All eyes will be on Washington this week
President Recep Tayyip Erdoğan has confirmed his visit to the United States following a phone conversation with U.S. President Donald Trump who will host him at the White House on Nov 13.
This confirmatory phone conversation was necessary for Ankara given the extremely negative atmosphere in Washington, D.C., against the Turkish government, particularly after the military offensive into northeastern Syria targeted the YPG.
This negativity has been very visible in the U.S. Congress whose members have overwhelmingly passed a bipartisan bill on Oct. 29 to punish Turkey with heavy sanctions for its military operation in Syria. They have also adopted a non-binding resolution that recognizes the mass killings of the Armenians during World War I as genocide, drawing a strong reaction from Ankara.
Although tentatively scheduled for this week, the Senate Foreign Relations Committee has delayed action on the sanctions bill to avoid a major diplomatic problem during President Erdoğan’s trip to Washington.
This delay, however, will just provide temporary relief because members of Congress are overwhelmingly united in moving forward with punitive actions against the Turkish government. Many believe that Trump will be reluctant in trying to change the anti-Turkish environment in Congress at a time when he struggles to keep his Republican fellows on his side to avoid a potential impeachment.
President Erdoğan will also press Trump to stop the court case claiming that Halkbank - one of the largest banks – aided in a scheme to evade sanctions against Iran. The Halkbank case will be another issue on which Erdoğan will unlikely hear a positive response from the U.S. president.
The two presidents will also discuss the current situation in northeastern Syria after the U.S. decided to stay in the area, this time for the protection of oil fields in the southern parts of the country.
Over the last few days, Erdoğan has criticized both the U.S. and Russia for failing to accomplish YPG’s full withdrawal from the areas under their control despite deals brokered with Turkey on Oct. 17 and Oct. 22, respectively. For many in Ankara, the Erdoğan-Trump meeting will not lead to a substantial change in the U.S. position that eyes continued support to the YPG.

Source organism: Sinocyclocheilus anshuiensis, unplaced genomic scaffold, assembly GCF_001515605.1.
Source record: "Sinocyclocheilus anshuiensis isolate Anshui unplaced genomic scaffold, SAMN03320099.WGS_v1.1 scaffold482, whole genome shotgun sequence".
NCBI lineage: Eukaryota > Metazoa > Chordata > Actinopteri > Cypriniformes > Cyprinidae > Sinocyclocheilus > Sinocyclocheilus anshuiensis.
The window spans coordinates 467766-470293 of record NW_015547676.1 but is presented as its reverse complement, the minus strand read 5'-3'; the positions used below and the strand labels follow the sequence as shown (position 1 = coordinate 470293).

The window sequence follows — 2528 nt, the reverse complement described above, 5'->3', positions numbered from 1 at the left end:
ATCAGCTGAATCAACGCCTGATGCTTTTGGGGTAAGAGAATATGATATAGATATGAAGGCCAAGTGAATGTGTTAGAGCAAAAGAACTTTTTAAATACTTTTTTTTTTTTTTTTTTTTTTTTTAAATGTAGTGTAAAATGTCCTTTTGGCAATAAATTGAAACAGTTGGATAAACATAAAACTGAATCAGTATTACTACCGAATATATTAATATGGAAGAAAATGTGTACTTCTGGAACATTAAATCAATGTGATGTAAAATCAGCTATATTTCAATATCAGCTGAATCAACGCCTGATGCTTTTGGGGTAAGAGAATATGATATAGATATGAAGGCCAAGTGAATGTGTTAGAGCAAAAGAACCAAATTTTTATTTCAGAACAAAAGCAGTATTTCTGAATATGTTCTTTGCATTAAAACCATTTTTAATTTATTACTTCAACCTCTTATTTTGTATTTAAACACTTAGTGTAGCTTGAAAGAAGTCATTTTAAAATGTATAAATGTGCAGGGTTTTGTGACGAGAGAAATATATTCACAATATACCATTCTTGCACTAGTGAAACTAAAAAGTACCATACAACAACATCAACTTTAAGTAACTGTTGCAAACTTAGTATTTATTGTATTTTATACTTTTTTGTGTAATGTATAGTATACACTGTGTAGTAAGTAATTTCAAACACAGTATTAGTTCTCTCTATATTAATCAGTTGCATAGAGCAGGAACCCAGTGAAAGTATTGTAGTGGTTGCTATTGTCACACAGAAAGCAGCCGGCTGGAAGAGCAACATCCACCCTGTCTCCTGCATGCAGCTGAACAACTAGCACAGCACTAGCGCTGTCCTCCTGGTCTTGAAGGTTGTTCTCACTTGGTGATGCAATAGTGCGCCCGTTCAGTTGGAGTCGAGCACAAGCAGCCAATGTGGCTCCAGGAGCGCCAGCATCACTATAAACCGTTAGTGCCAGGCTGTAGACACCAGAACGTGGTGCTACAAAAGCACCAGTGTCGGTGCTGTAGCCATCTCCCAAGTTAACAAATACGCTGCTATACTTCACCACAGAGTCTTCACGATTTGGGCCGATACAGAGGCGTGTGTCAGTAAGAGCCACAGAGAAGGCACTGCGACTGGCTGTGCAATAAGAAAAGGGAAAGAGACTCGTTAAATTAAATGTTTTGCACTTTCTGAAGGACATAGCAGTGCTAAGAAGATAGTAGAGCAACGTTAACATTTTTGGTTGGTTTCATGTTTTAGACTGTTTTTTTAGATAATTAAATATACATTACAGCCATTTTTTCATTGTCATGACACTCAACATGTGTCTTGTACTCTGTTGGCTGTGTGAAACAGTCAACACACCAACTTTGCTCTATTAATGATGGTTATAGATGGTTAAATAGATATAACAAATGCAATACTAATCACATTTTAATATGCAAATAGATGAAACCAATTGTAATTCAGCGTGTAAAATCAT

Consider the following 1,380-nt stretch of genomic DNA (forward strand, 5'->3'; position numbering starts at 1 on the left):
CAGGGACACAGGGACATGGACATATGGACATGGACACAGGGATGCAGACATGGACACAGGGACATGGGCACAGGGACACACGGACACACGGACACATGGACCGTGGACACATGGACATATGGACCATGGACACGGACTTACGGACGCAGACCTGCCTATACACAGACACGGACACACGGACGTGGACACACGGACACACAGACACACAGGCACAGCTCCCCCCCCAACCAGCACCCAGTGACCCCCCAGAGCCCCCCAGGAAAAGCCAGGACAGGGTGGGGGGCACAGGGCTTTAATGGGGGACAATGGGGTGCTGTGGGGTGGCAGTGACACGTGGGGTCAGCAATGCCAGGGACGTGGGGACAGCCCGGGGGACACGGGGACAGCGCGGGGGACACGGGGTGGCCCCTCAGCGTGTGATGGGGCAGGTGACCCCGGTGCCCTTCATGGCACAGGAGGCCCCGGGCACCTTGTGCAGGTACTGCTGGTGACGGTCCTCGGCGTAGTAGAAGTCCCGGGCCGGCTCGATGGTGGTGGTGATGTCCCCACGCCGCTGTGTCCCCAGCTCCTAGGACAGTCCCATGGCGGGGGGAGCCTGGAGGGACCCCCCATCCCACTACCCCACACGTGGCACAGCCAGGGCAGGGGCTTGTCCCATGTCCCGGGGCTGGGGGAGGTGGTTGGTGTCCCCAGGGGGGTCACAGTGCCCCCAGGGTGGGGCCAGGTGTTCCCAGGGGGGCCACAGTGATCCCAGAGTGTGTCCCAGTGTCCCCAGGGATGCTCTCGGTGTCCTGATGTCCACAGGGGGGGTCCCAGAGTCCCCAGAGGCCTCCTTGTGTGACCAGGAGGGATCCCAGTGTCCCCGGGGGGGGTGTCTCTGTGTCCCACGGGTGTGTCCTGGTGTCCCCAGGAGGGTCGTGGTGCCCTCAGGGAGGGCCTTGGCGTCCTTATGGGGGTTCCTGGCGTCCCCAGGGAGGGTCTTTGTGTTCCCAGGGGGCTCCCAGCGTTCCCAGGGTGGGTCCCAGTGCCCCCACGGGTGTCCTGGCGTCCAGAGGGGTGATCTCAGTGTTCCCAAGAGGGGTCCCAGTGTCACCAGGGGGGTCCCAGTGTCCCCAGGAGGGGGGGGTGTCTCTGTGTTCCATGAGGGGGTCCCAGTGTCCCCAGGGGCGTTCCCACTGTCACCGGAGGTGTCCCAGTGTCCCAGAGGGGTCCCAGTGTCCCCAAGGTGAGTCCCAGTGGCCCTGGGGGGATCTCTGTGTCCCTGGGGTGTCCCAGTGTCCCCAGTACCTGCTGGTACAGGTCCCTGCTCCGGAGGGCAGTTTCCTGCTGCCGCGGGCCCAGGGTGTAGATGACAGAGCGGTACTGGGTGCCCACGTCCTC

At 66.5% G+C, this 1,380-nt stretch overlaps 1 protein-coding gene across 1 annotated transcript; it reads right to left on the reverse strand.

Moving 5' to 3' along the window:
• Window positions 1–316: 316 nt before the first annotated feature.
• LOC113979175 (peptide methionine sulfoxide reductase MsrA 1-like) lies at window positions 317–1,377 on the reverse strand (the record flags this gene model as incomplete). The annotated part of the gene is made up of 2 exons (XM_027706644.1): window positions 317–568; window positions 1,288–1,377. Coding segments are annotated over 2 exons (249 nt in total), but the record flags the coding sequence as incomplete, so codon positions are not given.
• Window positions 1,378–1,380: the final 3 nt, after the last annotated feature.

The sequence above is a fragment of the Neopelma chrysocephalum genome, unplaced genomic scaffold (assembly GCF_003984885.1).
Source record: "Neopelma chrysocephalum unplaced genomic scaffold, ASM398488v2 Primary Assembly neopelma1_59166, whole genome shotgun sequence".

The fight against ISIL is also expected to be on the agenda, but this issue will be primarily discussed at the extraordinary meeting of the anti-ISIL global coalition meeting in Washington on Nov. 14.
Erdoğan and Trump will sure review all the other aspects of the bilateral relations, including efforts to increase the trade volume to $100 billion and enhance economic ties in general as well as ways to overcome the problems concerning the cooperation in the field of the defense industry. Erdoğan has recently reiterated that Turkey would consider acquiring Patriot air defense systems from the U.S. but underlined his government’s insistence in staying part of the F-35 fighter jet program.
Washington’s stance on these issues is also clear. Turkey’s return to the F-35 project would be possible only after it found an efficient formula to overcome the problems stemming from its deployment of Russian S-400 air defense systems on its soil. This will also determine how long the Trump administration will delay the implementation of the sanctions against Turkey as stated under the CAATSA, Countering America’s Adversaries through Sanctions Act.
Given all these reasons, making a breakthrough on the Turkish-American impasse will be a difficult one for the two presidents in the case they would fail to bring about a new and constructive vision for the future of the ties.